CSE370 Syllabus

Catalog Data

CSE 370 Introduction to Digital Design (4) Introductory course in digital logic and its specification and simulation. Boolean algebra, combinatorial circuits including arithmetic circuits and regular structures, sequential circuits including finite-state-machines, use of programmable logic devices. Simulation and high-level specification techniques are emphasized. Offered: AWSp.

The department has an official syllabus description for CSE 370 to help ensure consistency from offering to offering. Please check it out for another view of the material that will be covered.

Laboratory Work

CSE370 includes a hands-on laboratory that meets once a week. It provides students an opportunity to put what they learn in lecture to practice using digital logic prototyping kits and modern computer-aided design tools. Laboratory sessions are held in 003, the W. T. Baxter Computer Engineering Laboratory for 3 hours each week. Laboratory assignments will be closely aligned to lecture and homework topics. For the most part, it will be possible to complete most physical prototyping tasks within the allotted time in the lab. However, students will also need access to the CAD tools to complete written and laboratory assignments. The lab's hours are the same as the Allen Center's.

Course Goals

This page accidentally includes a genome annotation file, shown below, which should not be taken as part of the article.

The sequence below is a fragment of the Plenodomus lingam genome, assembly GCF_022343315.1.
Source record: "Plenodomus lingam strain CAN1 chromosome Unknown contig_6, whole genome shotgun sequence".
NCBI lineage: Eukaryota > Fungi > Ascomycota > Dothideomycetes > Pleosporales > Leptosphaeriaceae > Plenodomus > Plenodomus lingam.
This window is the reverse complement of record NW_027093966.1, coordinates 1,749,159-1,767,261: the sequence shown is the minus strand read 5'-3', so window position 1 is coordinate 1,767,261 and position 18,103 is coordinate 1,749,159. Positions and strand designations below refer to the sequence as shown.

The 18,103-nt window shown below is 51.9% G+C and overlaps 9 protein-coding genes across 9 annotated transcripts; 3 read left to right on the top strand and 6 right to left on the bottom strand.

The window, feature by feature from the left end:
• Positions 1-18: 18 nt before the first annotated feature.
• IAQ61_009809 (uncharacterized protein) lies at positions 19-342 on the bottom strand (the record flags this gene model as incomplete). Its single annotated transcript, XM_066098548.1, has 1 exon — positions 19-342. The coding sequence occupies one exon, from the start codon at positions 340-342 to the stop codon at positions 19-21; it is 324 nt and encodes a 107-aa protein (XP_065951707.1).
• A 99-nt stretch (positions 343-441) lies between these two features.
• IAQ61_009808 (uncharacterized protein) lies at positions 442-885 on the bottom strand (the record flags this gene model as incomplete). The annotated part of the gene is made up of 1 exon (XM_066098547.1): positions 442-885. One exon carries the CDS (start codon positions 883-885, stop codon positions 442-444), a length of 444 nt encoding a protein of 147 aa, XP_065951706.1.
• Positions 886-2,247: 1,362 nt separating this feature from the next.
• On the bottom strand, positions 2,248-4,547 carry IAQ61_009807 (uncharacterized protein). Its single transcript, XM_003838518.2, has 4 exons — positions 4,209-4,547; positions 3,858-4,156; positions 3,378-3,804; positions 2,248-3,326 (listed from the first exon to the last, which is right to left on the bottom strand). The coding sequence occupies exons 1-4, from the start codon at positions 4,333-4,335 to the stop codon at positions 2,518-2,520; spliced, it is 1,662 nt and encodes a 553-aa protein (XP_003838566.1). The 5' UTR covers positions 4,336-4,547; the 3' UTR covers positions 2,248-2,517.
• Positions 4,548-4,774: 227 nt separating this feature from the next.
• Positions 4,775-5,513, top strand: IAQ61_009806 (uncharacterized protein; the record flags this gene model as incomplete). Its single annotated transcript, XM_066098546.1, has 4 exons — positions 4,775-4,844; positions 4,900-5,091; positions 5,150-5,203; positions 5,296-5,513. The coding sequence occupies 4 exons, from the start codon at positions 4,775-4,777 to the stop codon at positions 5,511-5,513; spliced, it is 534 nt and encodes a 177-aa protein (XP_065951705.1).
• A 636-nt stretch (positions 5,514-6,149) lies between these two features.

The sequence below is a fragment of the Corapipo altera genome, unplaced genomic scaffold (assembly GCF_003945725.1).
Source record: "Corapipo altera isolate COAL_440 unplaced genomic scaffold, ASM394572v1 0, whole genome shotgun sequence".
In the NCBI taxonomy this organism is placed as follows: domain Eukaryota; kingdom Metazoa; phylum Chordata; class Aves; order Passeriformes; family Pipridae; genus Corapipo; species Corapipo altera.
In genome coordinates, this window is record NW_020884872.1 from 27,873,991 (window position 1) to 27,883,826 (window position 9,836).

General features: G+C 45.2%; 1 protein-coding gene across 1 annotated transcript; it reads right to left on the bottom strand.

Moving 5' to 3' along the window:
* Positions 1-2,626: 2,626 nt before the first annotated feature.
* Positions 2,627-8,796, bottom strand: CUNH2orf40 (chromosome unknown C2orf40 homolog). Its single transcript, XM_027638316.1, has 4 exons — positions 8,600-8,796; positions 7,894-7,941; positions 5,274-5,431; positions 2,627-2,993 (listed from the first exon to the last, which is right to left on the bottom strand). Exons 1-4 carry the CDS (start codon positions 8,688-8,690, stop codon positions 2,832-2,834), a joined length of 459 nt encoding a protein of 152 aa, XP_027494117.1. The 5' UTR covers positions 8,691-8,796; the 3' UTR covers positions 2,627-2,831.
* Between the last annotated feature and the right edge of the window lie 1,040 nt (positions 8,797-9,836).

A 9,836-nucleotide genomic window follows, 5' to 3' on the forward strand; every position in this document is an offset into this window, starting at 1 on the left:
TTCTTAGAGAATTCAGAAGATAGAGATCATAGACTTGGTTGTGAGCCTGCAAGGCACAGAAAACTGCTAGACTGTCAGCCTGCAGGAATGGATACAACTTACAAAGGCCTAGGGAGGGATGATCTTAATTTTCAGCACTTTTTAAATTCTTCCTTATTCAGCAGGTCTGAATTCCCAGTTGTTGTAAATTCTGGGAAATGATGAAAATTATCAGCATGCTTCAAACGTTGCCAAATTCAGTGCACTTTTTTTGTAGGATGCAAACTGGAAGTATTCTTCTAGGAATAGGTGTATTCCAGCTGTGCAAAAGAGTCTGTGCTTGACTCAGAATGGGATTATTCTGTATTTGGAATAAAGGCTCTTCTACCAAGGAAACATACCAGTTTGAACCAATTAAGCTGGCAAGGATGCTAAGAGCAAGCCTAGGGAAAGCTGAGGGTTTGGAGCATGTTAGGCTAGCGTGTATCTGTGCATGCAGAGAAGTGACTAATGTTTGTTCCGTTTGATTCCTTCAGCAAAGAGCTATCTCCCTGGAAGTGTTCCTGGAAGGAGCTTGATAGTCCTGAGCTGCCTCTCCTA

1. Understanding of digital logic at the gate and switch level including both combinational and sequential logic elements.
  2. Understanding of the clocking methodologies necessary to manage the flow of information and preservation of circuit state.
  3. An appreciation for the specification methods used in designing digital logic and the basics of the compilation process that transforms these specifications into logic networks.
  4. Facility with a complete set of tools for digital logic design with programmable logic devices as the implementation technology and the realization of medium-sized state machine controller and data paths using PLDs and discrete logic.
  5. To begin to appreciate the difference between hardware and software implementations of a function and the advantages and disadvantages of each.

Course Syllabus

  1. Introduction to modern digital logic design
  2. Combinational logic
  3. Sequential logic
  4. Finite state machine design
  5. Elements of computers
  6. Computer-aided design tools for logic design
  7. Practical topics

Comments to: cse370-webmaster@cs.washington.edu